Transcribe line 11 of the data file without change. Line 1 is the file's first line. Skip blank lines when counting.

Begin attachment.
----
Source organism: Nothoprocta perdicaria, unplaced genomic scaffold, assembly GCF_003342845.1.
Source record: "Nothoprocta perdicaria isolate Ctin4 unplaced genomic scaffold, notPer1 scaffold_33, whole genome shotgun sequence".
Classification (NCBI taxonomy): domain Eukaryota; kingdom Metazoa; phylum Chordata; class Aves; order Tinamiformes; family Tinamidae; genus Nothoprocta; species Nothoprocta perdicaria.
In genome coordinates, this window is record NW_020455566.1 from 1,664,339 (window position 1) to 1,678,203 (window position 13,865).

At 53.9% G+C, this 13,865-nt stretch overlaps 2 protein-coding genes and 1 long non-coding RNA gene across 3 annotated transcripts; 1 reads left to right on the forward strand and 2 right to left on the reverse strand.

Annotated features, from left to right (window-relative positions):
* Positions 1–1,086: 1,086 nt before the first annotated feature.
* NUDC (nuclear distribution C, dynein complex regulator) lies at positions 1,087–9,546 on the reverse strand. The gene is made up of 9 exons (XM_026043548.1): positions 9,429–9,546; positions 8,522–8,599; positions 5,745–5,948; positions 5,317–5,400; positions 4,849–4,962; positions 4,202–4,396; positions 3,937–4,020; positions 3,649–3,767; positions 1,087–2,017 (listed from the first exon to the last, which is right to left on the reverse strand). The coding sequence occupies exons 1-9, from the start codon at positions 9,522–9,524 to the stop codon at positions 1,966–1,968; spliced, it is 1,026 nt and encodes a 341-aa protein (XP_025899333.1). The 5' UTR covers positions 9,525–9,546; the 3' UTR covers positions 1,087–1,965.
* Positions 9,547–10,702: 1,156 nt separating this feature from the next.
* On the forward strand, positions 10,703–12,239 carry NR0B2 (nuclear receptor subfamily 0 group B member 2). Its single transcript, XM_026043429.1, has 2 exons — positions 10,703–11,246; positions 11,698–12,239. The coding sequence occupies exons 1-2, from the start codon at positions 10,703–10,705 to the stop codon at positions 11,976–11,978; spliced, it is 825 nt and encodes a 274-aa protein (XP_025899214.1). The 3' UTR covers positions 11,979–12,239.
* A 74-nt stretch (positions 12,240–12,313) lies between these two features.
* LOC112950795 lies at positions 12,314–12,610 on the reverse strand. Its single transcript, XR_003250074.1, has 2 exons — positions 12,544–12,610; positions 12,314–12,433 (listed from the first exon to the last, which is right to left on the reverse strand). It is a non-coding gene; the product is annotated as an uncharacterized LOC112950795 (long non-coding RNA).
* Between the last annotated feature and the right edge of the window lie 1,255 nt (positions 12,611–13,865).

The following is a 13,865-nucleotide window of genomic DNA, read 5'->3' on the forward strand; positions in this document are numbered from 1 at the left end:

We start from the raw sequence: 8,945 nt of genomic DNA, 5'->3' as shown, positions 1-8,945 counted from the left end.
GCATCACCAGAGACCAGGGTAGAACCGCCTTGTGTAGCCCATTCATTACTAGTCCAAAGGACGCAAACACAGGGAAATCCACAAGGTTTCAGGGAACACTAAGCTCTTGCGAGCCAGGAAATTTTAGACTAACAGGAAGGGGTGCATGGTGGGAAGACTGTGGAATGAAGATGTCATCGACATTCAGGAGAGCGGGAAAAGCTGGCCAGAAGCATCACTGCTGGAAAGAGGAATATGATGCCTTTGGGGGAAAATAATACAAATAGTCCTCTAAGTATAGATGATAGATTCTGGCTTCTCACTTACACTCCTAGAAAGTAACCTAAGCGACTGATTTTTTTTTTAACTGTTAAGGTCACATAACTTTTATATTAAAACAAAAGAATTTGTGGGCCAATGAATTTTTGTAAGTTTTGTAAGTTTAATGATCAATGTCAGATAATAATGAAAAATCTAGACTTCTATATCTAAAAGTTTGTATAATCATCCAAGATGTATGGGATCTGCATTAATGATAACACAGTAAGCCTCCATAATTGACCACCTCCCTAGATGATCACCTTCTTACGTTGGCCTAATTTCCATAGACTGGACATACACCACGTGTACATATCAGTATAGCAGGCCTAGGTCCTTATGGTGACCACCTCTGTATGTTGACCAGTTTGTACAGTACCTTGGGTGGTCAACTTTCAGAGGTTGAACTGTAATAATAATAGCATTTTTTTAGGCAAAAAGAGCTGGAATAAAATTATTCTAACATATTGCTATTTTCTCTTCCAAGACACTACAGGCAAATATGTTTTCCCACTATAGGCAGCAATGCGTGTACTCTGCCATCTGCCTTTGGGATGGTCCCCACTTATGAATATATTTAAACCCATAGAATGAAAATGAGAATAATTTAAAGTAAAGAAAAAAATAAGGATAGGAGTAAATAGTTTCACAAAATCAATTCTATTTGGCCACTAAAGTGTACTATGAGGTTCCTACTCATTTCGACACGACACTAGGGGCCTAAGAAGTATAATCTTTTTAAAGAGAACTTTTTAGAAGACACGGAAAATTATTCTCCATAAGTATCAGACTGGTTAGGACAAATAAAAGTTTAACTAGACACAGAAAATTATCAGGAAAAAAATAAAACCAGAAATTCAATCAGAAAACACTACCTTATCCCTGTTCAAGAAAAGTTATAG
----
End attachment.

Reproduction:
* A 74-nt stretch (positions 12,240–12,313) lies between these two features.